When we talk about transitioning to the cloud, this entails more than taking the familiar structure of your legacy systems, throwing it up there and hoping for the best. Transformation is challenging and requires management on multiple levels, but it is ultimately worthwhile. Change in the cloud provides an excellent opportunity to implement relevant cloud-based capabilities and modernize your legacy systems, shaping your company into an agile and consistently successful organization.
Like most major IT investments, cloud transformation requires a cross-cutting center of excellence with the charter, governance, leadership, expertise and clout needed to achieve enterprise-wide results. This cloud CoE should include a program management office (PMO) to facilitate the financial, communications, transitional, technical and operational challenges associated with enterprise-wide cloud implementations. The cloud is just another form of infrastructure, so treat it as such. The crucial issue is the modernization of the requirements of IT environments.
Organizations struggle with cloud transformation by trying to modernize too much at once and not knowing where to start. Our experience has shown that initial cloud success is often achieved through the implementation of new requirements as opposed to the maintenance of existing legacy systems.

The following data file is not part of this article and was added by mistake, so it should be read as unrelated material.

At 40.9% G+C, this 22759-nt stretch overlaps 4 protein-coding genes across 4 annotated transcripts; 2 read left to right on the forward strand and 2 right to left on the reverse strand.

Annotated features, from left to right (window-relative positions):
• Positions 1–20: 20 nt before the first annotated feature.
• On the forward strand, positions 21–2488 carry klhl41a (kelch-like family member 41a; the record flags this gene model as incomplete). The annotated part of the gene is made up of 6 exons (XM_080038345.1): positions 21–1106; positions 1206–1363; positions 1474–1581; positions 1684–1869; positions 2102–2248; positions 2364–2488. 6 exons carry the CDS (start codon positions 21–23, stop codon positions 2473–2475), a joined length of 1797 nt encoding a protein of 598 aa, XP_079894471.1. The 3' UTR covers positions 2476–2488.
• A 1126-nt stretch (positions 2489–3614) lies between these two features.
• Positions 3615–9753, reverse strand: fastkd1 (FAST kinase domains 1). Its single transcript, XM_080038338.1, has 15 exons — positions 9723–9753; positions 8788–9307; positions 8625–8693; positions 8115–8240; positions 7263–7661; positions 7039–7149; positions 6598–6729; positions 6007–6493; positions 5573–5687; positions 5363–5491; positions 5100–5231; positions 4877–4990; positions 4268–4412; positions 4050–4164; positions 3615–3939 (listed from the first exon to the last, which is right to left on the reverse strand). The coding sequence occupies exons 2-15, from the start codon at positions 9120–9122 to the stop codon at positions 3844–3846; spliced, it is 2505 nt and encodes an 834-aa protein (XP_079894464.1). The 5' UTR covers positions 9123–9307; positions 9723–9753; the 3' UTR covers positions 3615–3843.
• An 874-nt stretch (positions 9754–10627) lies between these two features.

These new cloud-based requirements can be anything from implementing a portfolio and program management platform-as-a-service solution; to large scale internet data ingestion; to enterprise case management; to designing a suite of analytical tools. As the organization continues a longer-term modernization journey, they often find ways to supplement legacy systems with cloud-based services.
The key to long-term success begins with expertly managing the short-term. Learn to leverage a launch-and-learn approach using a short-term roadmap aligned with your cloud center of excellence. The program management office orchestrates change, schedule, cost, IT and services in a repeatable, balanced and step-driven way to drive short-term success.
Keep your roadmap simple. Adapt and gain success by picking easily implemented initial solutions that can be deployed and mastered in a few months. Use the CoE to achieve visibility and trust for your efforts and leverage the PMO to put ideas into action. Worry about the gnarly legacy hybrid solutions later, once you gain some experience.
As government contractors in support of federal missions, we need to focus on how to give the workforce not only technology but a holistic consideration that factors in economy of time and budget, as well as a superior outcome.
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